Appealing a conviction for a traffic offence where the ticket was not signed.

GregMiddleton
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Appealing a conviction for a traffic offence where the ticket was not signed.

by: GregMiddleton on
Mon Oct 15, 2018 2:13 pm

Well I need to get glasses. I misunderstood the instructions on a traffic ticket (hand held device) I received thinking if I did not respond I would be sent a court date. I haven 't received a ticket in over a decade despite driving 25,000 km's per year so I am not too familiar with what to do to know any better.

So instead of a court date, I received a conviction notice.

The ticket I was given was not signed. I always planned to fight it because I understand that to be a fatal error. Can I appeal this conviction? Any thoughts on how I should proceed now would be greatly appreciated.

Thanks in advance. Greg.


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Decatur
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by: Decatur on
Mon Oct 15, 2018 7:45 pm

It depends. First, if it was an electronic ticket, they aren’t signed. Second, if it isn’t, your ticket is actually a copy and the Justice of the Peace would have no idea whether your copy was signed or not. Obviously the original was, because you were convicted. R. v Wadood now allows for officers to also fix minor mistakes made on a ticket after it’s served but before being filed. You may have an uphill battle on an appeal. You could also try to have the case reopened, instead of an appeal. There are time lines for both of these processes though.


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by: GregMiddleton on
Tue Oct 16, 2018 6:38 am

Thank you for this reply. It was a handwritten ticket which looked like a carbon copy if that makes a difference.
Is there any way I can determine what was supplied to the court. My understanding is that while minor errors can be fixed, a missing signature on this document is a fatal error.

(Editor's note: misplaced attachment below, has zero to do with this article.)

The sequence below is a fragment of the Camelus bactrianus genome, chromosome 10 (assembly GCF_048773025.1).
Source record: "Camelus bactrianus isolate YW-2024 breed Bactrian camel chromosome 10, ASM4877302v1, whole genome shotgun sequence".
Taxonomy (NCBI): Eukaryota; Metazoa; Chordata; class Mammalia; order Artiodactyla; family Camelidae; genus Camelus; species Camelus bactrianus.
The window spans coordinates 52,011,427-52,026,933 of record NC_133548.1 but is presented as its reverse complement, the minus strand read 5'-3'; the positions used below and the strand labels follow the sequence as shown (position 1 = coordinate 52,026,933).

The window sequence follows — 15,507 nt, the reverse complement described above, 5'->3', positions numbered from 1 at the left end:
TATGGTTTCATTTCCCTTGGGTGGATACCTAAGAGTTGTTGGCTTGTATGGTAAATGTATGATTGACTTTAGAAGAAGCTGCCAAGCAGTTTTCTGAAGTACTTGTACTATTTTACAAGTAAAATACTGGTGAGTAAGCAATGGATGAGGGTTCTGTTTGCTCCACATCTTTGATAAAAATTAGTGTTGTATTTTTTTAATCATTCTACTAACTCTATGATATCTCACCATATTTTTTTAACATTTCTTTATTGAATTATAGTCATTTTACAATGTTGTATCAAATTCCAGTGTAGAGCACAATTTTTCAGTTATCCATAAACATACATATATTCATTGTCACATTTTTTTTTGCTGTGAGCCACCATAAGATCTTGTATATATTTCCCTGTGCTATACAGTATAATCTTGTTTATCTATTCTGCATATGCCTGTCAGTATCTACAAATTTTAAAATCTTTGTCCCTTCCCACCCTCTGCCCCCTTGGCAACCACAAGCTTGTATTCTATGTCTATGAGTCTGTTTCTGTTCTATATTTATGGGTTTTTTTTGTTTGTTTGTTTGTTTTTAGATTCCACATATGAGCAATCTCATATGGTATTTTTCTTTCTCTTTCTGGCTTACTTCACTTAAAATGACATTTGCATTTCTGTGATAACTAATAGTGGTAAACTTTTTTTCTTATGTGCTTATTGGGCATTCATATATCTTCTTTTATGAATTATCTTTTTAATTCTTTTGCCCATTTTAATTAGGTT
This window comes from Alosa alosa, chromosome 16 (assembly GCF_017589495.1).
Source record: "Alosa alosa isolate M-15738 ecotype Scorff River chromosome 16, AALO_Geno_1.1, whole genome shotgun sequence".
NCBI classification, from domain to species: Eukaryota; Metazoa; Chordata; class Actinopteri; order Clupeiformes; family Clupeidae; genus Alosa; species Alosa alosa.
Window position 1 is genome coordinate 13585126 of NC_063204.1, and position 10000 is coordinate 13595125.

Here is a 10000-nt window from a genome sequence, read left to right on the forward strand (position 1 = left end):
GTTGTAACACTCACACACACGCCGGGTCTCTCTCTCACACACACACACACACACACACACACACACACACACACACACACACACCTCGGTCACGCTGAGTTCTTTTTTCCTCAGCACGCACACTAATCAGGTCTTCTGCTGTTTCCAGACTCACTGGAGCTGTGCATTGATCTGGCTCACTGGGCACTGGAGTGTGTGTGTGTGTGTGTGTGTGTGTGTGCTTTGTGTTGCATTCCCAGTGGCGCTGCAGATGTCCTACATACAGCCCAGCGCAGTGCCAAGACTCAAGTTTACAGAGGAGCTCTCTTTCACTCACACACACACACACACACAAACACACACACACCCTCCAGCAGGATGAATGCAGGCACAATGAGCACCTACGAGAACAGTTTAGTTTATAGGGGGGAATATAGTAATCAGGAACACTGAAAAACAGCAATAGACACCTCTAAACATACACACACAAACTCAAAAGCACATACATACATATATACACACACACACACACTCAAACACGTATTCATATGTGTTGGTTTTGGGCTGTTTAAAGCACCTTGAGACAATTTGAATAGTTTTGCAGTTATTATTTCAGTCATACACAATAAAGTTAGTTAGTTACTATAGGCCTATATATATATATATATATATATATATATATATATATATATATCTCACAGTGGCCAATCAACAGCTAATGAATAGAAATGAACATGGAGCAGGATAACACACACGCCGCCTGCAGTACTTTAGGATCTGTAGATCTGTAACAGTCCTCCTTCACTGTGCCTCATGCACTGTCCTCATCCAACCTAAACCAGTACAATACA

Added to which I wasn't even talking or texting on my phone. I simply picked it up to look at who was calling me as I was expecting an important call.
What if I was convicted on a ticket where the affidavit supplied to the court wasn't signed because someone wasn't paying attention.
Thank you again and cheers, Greg.


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Decatur
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by: Decatur on
Tue Oct 16, 2018 5:02 pm

Picking up or just holding the device is enough for a conviction in a Ontario. It doesn’t matter if you weren’t talking or texting.
The only way you’re going to find out if the original was signed is to apply to have the case reopened, have that motion granted and obtain a copy of it as part of disclosure.


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by: GregMiddleton on
Wed Oct 17, 2018 7:20 am

I applied to have it re-opened. While at the court house we checked the copy that was sent to them. It was signed. Looked like it was done with a different pen. Didn't look anything like the printing on the ticket.
So if I understand you correctly you can't even look at your phone to see who is calling? What difference is that from eating a donut or reaching for a coffee?
I will find out in a week if they decide to re-open the case. Thanks for your input and cheers,


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by: bend on
Wed Oct 17, 2018 9:14 am

GregMiddleton wrote:
Wed Oct 17, 2018 7:20 am
So if I understand you correctly you can't even look at your phone to see who is calling?
You can, you just have to have your phone mounted. There's also an exemption for pressing a button so you can make, answer, or end a call as long as it's hands free.

The problem is your phone wasn't mounted. One of the elements of the distracted driving law is whether or not you were holding your phone.

That's where you have an issue.
GregMiddleton wrote:
Wed Oct 17, 2018 7:20 am
What difference is that from eating a donut or reaching for a coffee?
People generally don't stare into their donuts or coffee.

If your eating influences your driving, you can be charged with careless driving.


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by: Zatota on
Wed Oct 17, 2018 10:10 am

In theory, checking a phone is no different from eating a donut or drinking a coffee or from a water bottle. They're all distracting. The display in my car shows me who's calling, so I don't have to peek at my phone, but it's often tempting to do so. In practice, the difference is that the specific prohibition on using a device is written into the HTA while distraction caused by other activities is not. I've seen numerous drivers weave and swerve while eating, drinking, talking to passengers, reaching for things, etc. I've sometimes been tempted to honk at them to "wake them up," but I'm afraid that would startle them and they'd overcompensate, causing a crash.

As Bend said, distracted driving is distracted driving.


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